Taking the Smart Museum’s Feast: Radical Hospitality in Contemporary Art as inspiration, yesterday’s Symposium of Hospitality at the University of Chicago featured an entire day of lectures, discussions, events, and performances of “hospitality.”
Immediately upon our arrival, we were greeted with spoonfuls of slatko, a syrupy, sweet strawberry jam traditionally served in Serbia as an expression of welcome. The brief interaction of sampling the slatko was part of Ana Prvacki’s The Greeting Committee, a piece that immediately introduced symposium participants to the roles of host and guest, greeting and hospitality.
After sampling the slatko and perhaps overstepping our own welcome by gorging ourselves on the breakfast pastries, the day’s program began with a panel on Radical Hospitality. Hannah Higgins, of University of Illinois Chicago, discussed the role of pasta and Italian food through history and culture, from its depiction as peasant food in Strega Nona, to its association with Bohemian life in early 20th century America. Erika Dudley continued the discussion of food and its varied meanings, speaking about the Dorchester Projects and repurposed abandoned houses becoming pavilions for discussion. The Dorchester Project, which aims to bring creative renewal to a south side neighborhood, serves watermelon, chitlins, and other soul food in a revived space, encouraging conversations “over the food of black people.” This theme of food-propelled dialogue was continued in the next speaker, Amy Mooney’s discussion about Potluck: Chicago, another project designed to bring Chicagoans together over meals. Mooney, too, spoke of shared space, advocating for reciprocity, and the social imagining of the city.
Despite the morning panel’s inspiring and wonderful examples of community and shared eating, the afternoon would remind the audience that it is wrong to assume that hospitality is inherently open and positive. Following Alison Knowles’ debut of Identical Lunch Symphony and lunch from Michael Rakowitz’s Enemy Kitchen and Eric May’s “E-Dogz” Mobile Culinary Community Center, the afternoon progressed with a panel on “Being Bad.” The panel featured videos by artists Ana Prvacki and Michael Rakowtiz, in addition to remarks by art historian Matthew Jesse Jackson, MCA curator Dieter Roelstraete, and artist Laura Letinsky. In an eloquent, amusing, and haphazard video shot on a handheld camera in Afghanistan, Michael Rakowitz spoke of the inherent antagonisms present in his work, revealing the complications of eating delicious food that is fraught with political turmoil. What followed Rakowitz’s video all became very confusing. Letinsky walked the audience through her compelling photography practice, but hardly referred to the panel’s theme as well as hospitality. Matthew Jesse Jackson cynically suggested that art is futile in the current state of the world (while Letinsky nodded along). Roelstraete, who forewarned the audience of “rambling” before he even began, discussed the political roles of the enemy and the friend, using theorist Carl Schmitt as a point of departure. While each panelist made insightful and interesting remarks, we became increasingly confused about the topic of the panel, exchanging puzzled glances and whispering “what is going on?” to one another. By the end of the panel, we had decided to briefly excuse ourselves from the symposium to hear Hannah Feldman’s talk at the MCA instead.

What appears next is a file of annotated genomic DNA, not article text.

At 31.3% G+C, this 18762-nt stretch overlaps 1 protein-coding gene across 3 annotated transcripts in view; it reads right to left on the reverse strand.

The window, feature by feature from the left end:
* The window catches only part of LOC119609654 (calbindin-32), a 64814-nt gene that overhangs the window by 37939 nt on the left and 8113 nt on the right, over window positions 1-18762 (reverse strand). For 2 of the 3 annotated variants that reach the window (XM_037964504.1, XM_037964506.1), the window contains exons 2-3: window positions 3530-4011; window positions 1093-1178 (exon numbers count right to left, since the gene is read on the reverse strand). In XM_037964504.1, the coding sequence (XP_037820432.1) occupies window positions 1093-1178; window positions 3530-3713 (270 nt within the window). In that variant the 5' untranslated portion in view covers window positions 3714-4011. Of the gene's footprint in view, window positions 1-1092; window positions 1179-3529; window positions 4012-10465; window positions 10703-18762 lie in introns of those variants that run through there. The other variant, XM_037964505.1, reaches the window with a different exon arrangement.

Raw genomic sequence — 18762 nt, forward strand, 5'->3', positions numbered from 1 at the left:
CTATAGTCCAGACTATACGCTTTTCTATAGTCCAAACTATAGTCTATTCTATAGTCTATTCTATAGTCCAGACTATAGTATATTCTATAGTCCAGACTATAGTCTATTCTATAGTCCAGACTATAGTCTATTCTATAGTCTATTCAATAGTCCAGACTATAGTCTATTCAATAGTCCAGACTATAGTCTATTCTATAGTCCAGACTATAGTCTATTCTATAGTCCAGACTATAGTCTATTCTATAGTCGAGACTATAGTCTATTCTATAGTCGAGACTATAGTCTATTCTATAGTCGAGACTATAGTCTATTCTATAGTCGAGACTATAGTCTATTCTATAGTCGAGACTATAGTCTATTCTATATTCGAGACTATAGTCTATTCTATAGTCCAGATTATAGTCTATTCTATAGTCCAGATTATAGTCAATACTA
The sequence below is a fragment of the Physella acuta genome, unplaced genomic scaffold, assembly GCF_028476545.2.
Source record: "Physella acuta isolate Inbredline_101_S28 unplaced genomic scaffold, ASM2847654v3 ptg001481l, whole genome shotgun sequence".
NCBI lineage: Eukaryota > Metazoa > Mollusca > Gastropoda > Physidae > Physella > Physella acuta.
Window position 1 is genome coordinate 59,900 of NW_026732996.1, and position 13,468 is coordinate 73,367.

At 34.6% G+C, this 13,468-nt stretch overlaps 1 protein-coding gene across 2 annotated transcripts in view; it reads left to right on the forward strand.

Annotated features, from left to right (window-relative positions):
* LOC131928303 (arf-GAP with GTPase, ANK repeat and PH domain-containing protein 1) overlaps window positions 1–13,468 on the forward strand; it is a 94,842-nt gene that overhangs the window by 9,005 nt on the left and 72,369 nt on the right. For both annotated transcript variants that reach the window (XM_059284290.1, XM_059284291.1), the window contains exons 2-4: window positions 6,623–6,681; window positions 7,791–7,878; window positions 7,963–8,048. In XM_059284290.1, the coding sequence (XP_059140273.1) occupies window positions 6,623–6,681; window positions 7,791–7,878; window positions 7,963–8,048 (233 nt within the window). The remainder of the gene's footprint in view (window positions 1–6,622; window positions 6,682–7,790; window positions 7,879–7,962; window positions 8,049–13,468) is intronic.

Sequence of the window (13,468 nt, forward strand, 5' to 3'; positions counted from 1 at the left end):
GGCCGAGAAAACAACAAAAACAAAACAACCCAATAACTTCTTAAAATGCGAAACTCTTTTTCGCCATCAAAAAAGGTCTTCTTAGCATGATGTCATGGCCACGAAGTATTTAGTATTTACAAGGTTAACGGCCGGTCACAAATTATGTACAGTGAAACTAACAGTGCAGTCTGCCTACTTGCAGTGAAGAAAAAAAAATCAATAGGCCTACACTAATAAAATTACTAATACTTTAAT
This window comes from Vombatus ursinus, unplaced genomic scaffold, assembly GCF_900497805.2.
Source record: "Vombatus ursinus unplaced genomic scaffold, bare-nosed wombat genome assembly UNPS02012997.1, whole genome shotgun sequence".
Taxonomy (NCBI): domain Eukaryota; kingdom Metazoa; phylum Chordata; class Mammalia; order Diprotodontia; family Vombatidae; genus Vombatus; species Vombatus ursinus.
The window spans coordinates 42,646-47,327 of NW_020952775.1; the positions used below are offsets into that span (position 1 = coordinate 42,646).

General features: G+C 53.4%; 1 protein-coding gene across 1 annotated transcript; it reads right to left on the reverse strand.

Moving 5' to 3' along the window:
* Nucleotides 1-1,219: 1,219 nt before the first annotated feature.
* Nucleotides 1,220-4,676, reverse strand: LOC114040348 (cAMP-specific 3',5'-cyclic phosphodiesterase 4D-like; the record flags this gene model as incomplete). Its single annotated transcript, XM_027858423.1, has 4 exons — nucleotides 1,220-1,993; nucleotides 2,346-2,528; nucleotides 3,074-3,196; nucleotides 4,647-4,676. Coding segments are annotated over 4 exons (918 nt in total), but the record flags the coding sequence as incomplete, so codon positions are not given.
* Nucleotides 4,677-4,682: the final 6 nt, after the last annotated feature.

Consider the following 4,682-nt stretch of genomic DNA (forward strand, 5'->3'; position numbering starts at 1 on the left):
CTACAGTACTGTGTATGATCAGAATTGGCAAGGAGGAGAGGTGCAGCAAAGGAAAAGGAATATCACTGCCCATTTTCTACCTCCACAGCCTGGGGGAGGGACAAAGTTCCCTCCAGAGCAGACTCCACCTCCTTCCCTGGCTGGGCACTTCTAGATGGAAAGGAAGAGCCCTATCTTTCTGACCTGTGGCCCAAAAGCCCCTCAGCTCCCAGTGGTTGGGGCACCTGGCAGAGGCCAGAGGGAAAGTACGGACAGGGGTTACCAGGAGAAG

What the Being Bad panel did embody, was the murkiness of what contemporary art is today. By the Q&A session at the end, I realized that I no longer knew what contemporary art was, and the innumerable contexts and lenses through which it is discussed were too convoluted to discern. Letinsky, too, hinted at this amorphousness, when she commenced her talk with a slide composed entirely of random words used in graduate art critiques earlier that week.
The symposium also made me aware of the latent problems of hospitality. Although the word implies warmth, reception, and neighborliness, the symposium highlighted the issues of class and categorization that are still embedded in hospitality. This problem of exclusivity was especially apparent in the symposium events that were designed to bring people together. During Alison Knowles’ performance, the audience sat in quiet reverence, before quickly tasting single-serving cups of her blended Identical Lunch and moving on to the real meals located outside. There was no sense of conversation or camaraderie. Later in the evening, when we returned to attend the symposium’s conclusion of Soup and Bread, a weekly tradition at Chicago’s Hideout bar, there was similarly little sense of community and togetherness. The gallery directors sat with their peers, the professors with the professors. Being the youngest attendees, no one took initiative to speak with us, and did not offer much warm reception when we tried to insert ourselves into conversations. (We also unsophisticatedly discussed the best way to beckon Dieter Roelstraete over to our table for an embarrassing length of time, but he chose to stand by himself, before eventually joining a table of gallery directors.) While the food was delicious and the event extremely hospitable and enlightening, there still existed a dilemma of restriction and social boundaries.
By the time Soup & Bread had started dwindling down, the courtyard of Logan Center had been overrun by well-dressed undergraduates for UChicago’s annual FOTA launch party. Homemade soup and bread were replaced by arty platters, everyday attire with cocktail dresses, Alison Knowles’ symphony with bright lights and a makeshift runway. Where a figment of hospitality had existed moments earlier, nothing remained but the provisional canopy erected earlier in the day to shield participants from rain.